If it's in the News, it's in our Polls. Public opinion polling since 2003.


Notes on the State of the House

A Commentary By Kyle Kondik

The Democrats' generic ballot edge endures, at least for now, but they shouldn’t get their hopes up on redistricting.


— While it’s very early in the cycle and these polls are not predictive so far in advance, the House generic ballot polling right now looks very similar to what we saw this time two years ago.

— Republicans almost certainly will need to lead on the generic ballot to retake the House, but perhaps they won’t need as big of a lead as we’ve seen in the past because of the nature of partisan voting in a presidential year and their abundance of targets in districts President Trump can or will carry.

— If new House maps are created in Maryland, Michigan, North Carolina, and Ohio because of various court orders, Democrats would benefit on balance. But it may very well be that no maps end up being changed.

The 2019 generic ballot polls: They’re a lot like the ones we saw in 2017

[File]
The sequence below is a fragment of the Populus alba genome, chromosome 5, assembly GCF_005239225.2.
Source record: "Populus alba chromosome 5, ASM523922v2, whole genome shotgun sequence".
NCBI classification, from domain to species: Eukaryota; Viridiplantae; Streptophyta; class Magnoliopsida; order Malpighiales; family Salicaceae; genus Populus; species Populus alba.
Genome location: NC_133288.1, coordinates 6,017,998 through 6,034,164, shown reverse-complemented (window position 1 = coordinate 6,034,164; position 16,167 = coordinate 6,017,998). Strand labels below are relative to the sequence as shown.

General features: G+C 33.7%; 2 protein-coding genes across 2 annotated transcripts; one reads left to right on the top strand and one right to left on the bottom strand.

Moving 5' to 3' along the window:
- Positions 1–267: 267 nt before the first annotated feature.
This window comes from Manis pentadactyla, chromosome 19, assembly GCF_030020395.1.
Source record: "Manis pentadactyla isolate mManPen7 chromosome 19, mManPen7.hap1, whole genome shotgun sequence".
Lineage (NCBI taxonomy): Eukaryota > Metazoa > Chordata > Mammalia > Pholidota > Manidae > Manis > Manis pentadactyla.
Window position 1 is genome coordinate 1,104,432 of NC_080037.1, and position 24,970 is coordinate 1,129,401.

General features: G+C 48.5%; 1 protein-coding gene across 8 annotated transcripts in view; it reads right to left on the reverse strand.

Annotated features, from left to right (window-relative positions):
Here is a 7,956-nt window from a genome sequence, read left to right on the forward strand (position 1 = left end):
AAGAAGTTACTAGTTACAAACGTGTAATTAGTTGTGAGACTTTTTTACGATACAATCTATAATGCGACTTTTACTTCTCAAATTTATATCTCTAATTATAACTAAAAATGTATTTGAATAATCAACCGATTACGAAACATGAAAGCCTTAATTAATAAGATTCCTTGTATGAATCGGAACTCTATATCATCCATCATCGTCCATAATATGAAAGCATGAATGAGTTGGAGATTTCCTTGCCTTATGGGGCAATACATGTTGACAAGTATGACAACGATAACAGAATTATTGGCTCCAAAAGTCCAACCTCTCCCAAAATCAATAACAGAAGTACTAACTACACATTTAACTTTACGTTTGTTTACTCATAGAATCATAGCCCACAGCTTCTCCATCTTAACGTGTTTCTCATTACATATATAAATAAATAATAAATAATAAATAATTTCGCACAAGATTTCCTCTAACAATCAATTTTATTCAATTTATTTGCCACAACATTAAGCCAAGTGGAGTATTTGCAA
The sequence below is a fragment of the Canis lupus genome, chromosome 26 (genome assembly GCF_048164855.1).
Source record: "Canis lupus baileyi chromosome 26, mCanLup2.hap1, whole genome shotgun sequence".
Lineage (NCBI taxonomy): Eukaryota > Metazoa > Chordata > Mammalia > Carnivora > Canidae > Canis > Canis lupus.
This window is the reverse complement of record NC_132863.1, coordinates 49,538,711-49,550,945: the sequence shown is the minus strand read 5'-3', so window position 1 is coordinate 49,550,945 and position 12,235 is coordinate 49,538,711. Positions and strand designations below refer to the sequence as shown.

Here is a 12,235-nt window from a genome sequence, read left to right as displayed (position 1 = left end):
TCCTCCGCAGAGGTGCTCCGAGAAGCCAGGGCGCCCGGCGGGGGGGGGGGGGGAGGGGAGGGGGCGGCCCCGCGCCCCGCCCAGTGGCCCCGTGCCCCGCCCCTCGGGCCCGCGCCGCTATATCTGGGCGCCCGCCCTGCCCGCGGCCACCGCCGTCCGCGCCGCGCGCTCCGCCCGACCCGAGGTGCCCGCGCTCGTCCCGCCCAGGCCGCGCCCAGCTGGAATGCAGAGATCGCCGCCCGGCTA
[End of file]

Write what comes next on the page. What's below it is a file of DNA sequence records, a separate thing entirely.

Let’s start here with a caveat: House generic ballot polling from a year and a half before a general election should not be treated as predictive. The 2020 House election depends on a lot of factors that remain unknowable, most importantly the tone-setting effect of the presidential race, which at this point appears to be something of a 50-50 proposition.

That said, if you’re looking for signs of a growing backlash against the new Democratic-majority U.S. House of Representatives, you won’t find it in national generic ballot polling so far.

Democrats led the House generic ballot the whole way in the 2017-2018 RealClearPolitics average. From Jan. 1, 2017 through April 30, 2017, there were 12 generic ballot polls included. The Democrats led every single one, and by an average of six points.

This year, from Jan. 1 through April 30, there are 11 polls in the average, and the Democrats lead in every one… by an average of six points.